Introducing the Tritina ( A New Poetry Form for You to Try)
Blog Posted:2/11/2013 9:26:00 PM
This is an article I did for the SPQuill magazine several years ago. The first part of this article is over at my contest page. But midway through this article is added information that will aid you in trying to write your own Tritina. I hope you guys will give it a shot and please study carefully the rules below:
I discovered, researching the Tritina, a ten-line poetry form invented in the 20th century, that it is much shorter than its 39-line predecessor, the Sestina, and therefore, much easier to write! I would say that anyone wanting to attempt the difficult Sestina form should begin by trying out the Tritina. The description is this: It consists of three tercets and one single concluding line which incorporates the three recurring words of the tercets’ end lines. The one big thing setting the Tritina apart from many other forms of poetry is that the recurrent pattern is “lexical” and not rhymed. The pattern for the end lines of each tercet is simply this:
Tercet #1: A B C
Tercet #2: C A B
Tercet #3: B C A
(The final line will contain words A, B, and C within it and in that order.)
If you follow this formula, you will see that the end word A of line 1 simply becomes the end word of line 2 of Tercet #2, and becomes the final word of Tercet 3’s final line.
I suggest when you begin a Tritina of your own, take a big blank piece of paper and place the letters representing each line’s end word at the sides of the paper, allowing plenty of space for revision between lines. When I did one of my first Tritinas (“The Beast With Eyes Too Kind” below), I found it easier to first come up with my final line, a summary of what I wanted to say. I wrote that line (Beware the beast who smiles with eyes too kind) and then I picked three words from it. Those three words were to be my “recurring words,” and I had to choose interesting or main words (try to stick with concrete nouns and/or active verbs) which are easy to use and which are words that would stand out in the final line. I decided the easiest words to work with were these: beast/ smiles/ kind. Since my idea was to portray people who use their smiling eyes and kindness to entice children, I needed to focus on either the word “smile” or “eyes” and definitely the word “kind.” Finally, as I began the first line of my first tercet, it became obvious to me that it would be easier to put the word “beast” rather than the word “beware” at the end of three different lines. Here is the poem I ended up with ( I color coded the words so you can get a sense of the pattern of the final words in this poetry form):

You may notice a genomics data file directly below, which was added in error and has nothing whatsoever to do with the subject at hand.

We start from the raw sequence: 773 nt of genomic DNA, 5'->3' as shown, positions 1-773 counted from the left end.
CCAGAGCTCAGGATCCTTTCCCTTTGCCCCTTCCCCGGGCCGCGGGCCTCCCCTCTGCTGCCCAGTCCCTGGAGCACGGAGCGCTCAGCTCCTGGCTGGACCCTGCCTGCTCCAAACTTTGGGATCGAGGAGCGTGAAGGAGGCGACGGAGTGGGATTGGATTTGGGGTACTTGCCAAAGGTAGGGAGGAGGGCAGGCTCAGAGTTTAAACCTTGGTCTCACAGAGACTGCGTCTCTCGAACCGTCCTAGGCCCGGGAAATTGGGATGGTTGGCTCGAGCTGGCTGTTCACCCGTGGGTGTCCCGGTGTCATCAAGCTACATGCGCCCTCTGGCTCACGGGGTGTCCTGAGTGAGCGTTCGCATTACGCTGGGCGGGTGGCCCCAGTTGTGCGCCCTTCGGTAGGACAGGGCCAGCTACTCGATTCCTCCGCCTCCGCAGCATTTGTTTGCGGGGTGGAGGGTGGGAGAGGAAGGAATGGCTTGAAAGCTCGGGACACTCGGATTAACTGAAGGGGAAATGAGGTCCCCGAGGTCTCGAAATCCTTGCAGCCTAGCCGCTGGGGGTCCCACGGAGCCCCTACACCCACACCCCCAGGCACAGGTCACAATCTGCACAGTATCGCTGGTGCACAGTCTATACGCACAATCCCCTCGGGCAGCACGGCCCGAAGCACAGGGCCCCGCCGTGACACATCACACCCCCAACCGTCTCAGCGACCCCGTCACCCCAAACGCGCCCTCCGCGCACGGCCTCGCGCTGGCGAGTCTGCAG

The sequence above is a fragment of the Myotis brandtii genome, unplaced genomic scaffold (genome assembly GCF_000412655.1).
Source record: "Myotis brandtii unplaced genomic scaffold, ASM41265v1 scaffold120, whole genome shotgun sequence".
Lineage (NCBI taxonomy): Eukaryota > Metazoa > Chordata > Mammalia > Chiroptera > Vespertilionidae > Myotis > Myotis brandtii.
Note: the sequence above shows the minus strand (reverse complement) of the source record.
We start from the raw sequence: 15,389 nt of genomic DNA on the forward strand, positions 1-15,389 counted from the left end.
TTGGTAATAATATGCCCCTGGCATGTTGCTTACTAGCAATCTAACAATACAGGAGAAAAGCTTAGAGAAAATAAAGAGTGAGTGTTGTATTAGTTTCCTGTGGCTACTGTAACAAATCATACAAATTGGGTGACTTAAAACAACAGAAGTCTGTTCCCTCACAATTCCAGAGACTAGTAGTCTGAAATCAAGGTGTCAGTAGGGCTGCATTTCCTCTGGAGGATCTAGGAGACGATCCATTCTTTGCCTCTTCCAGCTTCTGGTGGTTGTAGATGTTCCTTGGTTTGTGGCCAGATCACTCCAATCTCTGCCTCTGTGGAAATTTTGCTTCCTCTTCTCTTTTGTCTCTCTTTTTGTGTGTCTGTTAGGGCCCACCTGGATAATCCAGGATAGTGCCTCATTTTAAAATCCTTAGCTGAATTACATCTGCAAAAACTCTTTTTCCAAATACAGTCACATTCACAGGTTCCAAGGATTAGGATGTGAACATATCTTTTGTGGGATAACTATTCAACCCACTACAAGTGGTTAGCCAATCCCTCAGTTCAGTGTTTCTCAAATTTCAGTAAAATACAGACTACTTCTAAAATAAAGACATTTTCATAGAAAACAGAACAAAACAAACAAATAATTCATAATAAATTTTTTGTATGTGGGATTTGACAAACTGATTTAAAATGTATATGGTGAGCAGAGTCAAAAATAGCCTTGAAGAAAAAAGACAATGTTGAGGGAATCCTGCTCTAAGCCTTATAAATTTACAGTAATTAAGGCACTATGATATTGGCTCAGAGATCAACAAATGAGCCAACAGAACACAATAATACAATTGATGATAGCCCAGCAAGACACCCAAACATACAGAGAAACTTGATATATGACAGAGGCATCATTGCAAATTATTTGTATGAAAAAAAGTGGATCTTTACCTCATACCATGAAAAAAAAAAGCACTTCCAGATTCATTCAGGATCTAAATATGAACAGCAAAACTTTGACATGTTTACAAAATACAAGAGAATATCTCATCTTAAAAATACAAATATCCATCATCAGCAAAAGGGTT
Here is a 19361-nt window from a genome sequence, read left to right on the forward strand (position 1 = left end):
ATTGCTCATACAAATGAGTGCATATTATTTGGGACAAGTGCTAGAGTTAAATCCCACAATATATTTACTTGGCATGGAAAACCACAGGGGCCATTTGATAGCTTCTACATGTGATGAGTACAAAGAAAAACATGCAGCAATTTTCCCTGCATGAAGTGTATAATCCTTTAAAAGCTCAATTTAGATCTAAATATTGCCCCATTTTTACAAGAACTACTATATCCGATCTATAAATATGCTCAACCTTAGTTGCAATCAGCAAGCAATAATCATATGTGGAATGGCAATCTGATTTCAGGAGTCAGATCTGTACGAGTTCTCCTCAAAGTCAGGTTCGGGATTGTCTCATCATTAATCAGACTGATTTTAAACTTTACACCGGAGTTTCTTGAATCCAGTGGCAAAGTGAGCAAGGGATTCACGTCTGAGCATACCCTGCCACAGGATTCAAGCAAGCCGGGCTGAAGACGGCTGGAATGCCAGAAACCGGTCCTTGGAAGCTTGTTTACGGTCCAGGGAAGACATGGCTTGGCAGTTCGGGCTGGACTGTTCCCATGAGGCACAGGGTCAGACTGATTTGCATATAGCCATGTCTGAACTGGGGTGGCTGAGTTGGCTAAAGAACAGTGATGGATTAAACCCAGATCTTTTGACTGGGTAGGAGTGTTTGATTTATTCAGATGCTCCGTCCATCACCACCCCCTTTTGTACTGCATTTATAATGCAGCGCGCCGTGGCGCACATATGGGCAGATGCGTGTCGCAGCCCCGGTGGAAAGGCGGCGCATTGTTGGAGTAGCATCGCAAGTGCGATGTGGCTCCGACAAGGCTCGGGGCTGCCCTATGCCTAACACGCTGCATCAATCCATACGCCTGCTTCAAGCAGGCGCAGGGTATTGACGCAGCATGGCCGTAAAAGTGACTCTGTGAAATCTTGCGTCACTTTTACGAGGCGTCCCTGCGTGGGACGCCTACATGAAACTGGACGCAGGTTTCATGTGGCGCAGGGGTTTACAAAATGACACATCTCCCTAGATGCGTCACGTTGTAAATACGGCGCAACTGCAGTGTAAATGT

The Beast with Eyes Too Kind
In every city lives at least one beast.
He’s not like us, yet charmingly he smiles
and draws us to him with his eyes so kind.
And those that he befriends are mostly kind,
for they make easy prey for him, the beast,
who has no kindness in him as he smiles.
Too late his victims learn just why he smiles.
His eyes confronting them are not so kind
when they’ve discerned the nature of the beast.
Beware the beast who smiles with eyes too kind.
(By Andrea Dietrich)
You may have noticed by now that my lines are iambic pentameter. That is a popular meter for this type of poem although the meter is not set in stone. Tetrameter could be used as well. Also, I have seen many Tritinas online that were composed of even shorter lines, for example, lines as short as six syllables each. You can experiment, but it will be better if you are consistent in whichever line length you choose to use. Furthermore, meter is not even a necessity, but it will give your poem a more pleasing quality.
For me, the Tritina was not as easy as it looks. I am accustomed to writing in rhyme, and I really had to focus on the “idea” of what I was trying to convey, making every line be a precursor to the main idea of my final line: “Beware the beast who smiles with eyes too kind.” For this reason, I advise coming up with a final line that just sounds really good to you and with words easy to work with. Don’t be afraid to rework things. Maybe you end up with a tercet that would be better in a different position. Then go ahead and change the poem. Rework the last line, making it match up better with the tercets, or even change the recurring words if better ones come to you. Don’t force the words. Let the poem develop into what you mean it to say. I hope you will try having fun with the Tritina!